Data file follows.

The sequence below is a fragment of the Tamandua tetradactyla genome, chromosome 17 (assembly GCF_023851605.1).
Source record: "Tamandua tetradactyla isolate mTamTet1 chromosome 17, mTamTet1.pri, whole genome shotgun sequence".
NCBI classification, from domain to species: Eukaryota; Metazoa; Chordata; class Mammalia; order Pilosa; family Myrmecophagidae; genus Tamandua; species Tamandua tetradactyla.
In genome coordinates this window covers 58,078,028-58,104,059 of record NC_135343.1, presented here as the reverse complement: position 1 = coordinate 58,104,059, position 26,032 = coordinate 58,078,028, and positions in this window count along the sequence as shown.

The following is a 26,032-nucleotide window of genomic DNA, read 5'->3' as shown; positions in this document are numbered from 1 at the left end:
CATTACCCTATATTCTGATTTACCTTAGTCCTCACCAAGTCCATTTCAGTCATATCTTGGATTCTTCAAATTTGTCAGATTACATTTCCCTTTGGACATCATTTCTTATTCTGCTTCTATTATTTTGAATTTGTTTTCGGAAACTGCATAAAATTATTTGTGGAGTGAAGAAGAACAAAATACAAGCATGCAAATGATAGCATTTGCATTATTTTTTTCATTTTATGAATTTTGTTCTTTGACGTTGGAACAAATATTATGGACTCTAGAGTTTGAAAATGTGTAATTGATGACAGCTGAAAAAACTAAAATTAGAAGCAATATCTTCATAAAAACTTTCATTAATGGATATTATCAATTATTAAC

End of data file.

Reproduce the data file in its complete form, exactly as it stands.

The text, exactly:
The sequence below is a fragment of the Tamandua tetradactyla genome, chromosome 17 (assembly GCF_023851605.1).
Source record: "Tamandua tetradactyla isolate mTamTet1 chromosome 17, mTamTet1.pri, whole genome shotgun sequence".
NCBI classification, from domain to species: Eukaryota; Metazoa; Chordata; class Mammalia; order Pilosa; family Myrmecophagidae; genus Tamandua; species Tamandua tetradactyla.
In genome coordinates this window covers 58,078,028-58,104,059 of record NC_135343.1, presented here as the reverse complement: position 1 = coordinate 58,104,059, position 26,032 = coordinate 58,078,028, and positions in this window count along the sequence as shown.

The following is a 26,032-nucleotide window of genomic DNA, read 5'->3' as shown; positions in this document are numbered from 1 at the left end:
CATTACCCTATATTCTGATTTACCTTAGTCCTCACCAAGTCCATTTCAGTCATATCTTGGATTCTTCAAATTTGTCAGATTACATTTCCCTTTGGACATCATTTCTTATTCTGCTTCTATTATTTTGAATTTGTTTTCGGAAACTGCATAAAATTATTTGTGGAGTGAAGAAGAACAAAATACAAGCATGCAAATGATAGCATTTGCATTATTTTTTTCATTTTATGAATTTTGTTCTTTGACGTTGGAACAAATATTATGGACTCTAGAGTTTGAAAATGTGTAATTGATGACAGCTGAAAAAACTAAAATTAGAAGCAATATCTTCATAAAAACTTTCATTAATGGATATTATCAATTATTAAC